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The background is following: there is 3'rd party provider that provides us with a libveryfancylib.so, in 32b. Softaware that uses the library has quite a load of other linux library dependencies (like QT) also, but they are open source, so no problem for statical linking. The target platform is 64b and running Debian 7.

We can ship the program with binary + dynamical libraries, no problem, but i would rather see single static binary with no dependencies.

So my question is: why i cannot link the dynamical library into static binary? I mean what bit of information is there missing, or is it just feature that is rarely needed -> not implemented.

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It is possible though. GCC might not support it because of licensing stuff. Linking agains dynamic and linking against static libraries is two different things, speaking in legal terms. So my guess is, if you were the owner you can make whatever library you want no problem by compiling your sources. But having only dynamic library may mean you are going to do something not very legal. Just a guess... –  GreenScape Aug 27 '14 at 7:23
    
Would it be possible to pack the so file with executable and use dlopen or something similiar then to load it dynamically? Just thinking... –  Lukasz Daniluk Aug 27 '14 at 8:05
    
Yeah, doing dlopen wrapper around the library should solve the issue -- and it could be automized for say python script generating wrapper.c, but as the question tries to be, why not do this in the compiler at the first place? –  susundberg Aug 27 '14 at 8:32
    
Can't you just ask the 3rdparty for a static lib? –  Christoph Aug 27 '14 at 8:38

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There are programs for MS Windows that can do so, eg DLL to Lib and DLL to Static Lib.

In the open source world, there isn't really much of an incentive to develop such a tool as you can always recompile from source (but of course it's possible that someone somewhere did it anyway).

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To clarify: you say the answer for my question is "gcc is not supporting such, since the feature is not needed" –  susundberg Aug 27 '14 at 14:13
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@susundberg: correct; it's a non-issue for open source software, commercial vendors might be opposed to someone messing with their binary blobs and the free-software movement wants to discourage use of closed-source software anyway –  Christoph Aug 27 '14 at 14:27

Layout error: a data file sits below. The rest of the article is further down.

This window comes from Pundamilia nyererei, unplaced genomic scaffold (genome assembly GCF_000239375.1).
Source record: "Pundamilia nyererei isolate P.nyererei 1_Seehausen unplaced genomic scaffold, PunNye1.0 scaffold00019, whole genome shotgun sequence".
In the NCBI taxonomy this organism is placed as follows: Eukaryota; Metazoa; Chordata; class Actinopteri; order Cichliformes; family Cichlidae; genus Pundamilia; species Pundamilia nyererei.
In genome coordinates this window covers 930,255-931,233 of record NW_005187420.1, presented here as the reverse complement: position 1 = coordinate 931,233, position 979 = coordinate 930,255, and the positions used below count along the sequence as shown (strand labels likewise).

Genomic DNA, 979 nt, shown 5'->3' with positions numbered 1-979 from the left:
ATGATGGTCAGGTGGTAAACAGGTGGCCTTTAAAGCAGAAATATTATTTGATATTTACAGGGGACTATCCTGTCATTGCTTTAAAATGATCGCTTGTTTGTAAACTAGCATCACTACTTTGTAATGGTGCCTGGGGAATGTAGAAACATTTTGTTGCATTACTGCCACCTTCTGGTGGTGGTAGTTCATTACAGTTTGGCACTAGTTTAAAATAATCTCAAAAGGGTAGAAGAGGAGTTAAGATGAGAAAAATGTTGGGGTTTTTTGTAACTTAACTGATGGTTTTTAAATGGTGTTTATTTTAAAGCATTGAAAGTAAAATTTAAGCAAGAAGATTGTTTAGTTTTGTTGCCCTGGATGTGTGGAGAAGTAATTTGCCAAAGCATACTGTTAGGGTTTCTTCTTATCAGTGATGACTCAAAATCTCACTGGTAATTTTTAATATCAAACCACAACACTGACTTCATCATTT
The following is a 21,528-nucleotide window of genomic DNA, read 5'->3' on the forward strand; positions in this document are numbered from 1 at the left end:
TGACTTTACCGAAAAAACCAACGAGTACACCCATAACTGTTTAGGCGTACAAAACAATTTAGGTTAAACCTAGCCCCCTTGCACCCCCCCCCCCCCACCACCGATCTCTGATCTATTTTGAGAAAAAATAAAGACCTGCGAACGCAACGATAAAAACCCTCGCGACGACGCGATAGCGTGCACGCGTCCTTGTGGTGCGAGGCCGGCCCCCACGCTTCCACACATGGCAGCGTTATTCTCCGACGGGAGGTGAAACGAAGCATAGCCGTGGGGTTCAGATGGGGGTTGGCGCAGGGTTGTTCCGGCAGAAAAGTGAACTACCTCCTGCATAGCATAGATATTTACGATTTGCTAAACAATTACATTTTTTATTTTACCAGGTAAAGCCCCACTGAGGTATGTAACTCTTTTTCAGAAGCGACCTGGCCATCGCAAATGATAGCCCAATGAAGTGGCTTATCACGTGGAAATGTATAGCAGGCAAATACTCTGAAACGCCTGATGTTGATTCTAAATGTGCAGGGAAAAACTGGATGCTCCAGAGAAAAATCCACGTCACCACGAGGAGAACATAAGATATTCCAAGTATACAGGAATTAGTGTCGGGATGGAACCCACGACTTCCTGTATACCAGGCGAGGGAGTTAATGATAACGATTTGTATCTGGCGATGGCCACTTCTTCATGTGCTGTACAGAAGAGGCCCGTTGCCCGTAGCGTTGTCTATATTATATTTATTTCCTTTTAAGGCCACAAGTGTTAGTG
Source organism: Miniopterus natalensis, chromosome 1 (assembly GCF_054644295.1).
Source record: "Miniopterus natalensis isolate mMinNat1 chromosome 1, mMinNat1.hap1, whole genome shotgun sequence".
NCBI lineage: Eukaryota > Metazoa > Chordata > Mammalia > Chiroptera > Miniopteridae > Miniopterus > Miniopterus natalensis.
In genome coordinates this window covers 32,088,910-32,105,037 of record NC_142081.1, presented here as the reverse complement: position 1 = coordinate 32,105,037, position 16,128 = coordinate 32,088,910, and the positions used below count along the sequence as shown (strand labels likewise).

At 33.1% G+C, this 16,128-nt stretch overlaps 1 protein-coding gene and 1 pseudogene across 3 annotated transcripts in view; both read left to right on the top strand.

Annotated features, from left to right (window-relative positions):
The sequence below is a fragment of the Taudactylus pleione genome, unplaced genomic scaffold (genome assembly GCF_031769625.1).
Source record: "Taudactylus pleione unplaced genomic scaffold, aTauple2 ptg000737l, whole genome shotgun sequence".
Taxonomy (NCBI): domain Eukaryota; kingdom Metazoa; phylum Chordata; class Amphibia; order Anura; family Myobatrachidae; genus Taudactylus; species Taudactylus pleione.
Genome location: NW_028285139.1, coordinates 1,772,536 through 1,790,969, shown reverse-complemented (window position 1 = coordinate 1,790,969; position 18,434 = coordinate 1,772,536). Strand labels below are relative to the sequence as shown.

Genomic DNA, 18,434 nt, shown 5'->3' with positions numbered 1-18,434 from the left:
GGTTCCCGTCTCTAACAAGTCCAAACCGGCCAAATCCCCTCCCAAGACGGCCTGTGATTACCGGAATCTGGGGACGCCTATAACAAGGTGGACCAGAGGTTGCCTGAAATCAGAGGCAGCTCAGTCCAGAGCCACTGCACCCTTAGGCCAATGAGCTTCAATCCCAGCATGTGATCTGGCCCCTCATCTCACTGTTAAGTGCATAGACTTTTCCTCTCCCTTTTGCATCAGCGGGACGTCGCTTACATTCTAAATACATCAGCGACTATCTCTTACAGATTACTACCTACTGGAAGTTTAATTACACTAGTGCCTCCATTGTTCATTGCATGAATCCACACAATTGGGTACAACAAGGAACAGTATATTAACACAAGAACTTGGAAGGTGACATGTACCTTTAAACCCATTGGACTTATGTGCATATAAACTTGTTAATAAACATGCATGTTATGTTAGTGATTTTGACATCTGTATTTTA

We can ship the program with binary + dynamical libraries, no problem, but i would rather see single static binary with no dependencies.

What is the problem you are trying to solve?

You can follow the model most commercial applications on Linux do: put your executable, shared libraries and other resources in one directory (possibly with subdirectories). When linking your executable against those shared libraries pass -Wl,-rpath,'$ORIGIN' (in make use -Wl,-rpath,'$$ORIGIN') to the linker, so that when starting your application the runtime linker looks for required shared libraries in the same directory where executable is.

Then archive that directory and give it to your users.

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You are right of course, and what you suggest is better solution that what we are using right now, but its not answering to the question i tried to ask: "why does not gcc link dynamical libraries into a static executable" -- is it, as suggested, licensing issue, or is it just lack of interest from developers for such feature, or is there even technical 'cant do' (i guess not). –  susundberg Aug 27 '14 at 14:12

It's because dynamic libraries and static libraries are two different things. A static library is just an archive of object files (much like a zip archive). A dynamic library is more like an executable program.

So you can't really link anything into a static library, you can only add more object files.

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Yes they are of different nature, but since the bytecode and the symbolic table is there, what - really! - is preventing me from making the static binary (executable!) from dynamical libraries. I mean, i can do dlopen wrapper and that should work just fine, right? –  susundberg Aug 27 '14 at 6:53
    
@susundberg A dynamic library is more like an executable file, with data and code sections etc. A static library is an archive, again more like a zip or tar archive. A static library doesn't contain data or code segments, it doesn't have an ELF (on e.g. Linux) header, it doesn't have any rellocation information, and no it doesn't have a list of symbols, just a list of the object files inside the archive. –  Joachim Pileborg Aug 27 '14 at 6:57
    
@JoachimPileborg: if the dynamic linker has enough information to wire everything up, so should a static tool that creates an equivalent object file; just because we cannot recreate the original object files (we probably could do so if enough debug information is available) does not mean we cannot arrive at something that's operationally just as good... –  Christoph Aug 27 '14 at 8:15

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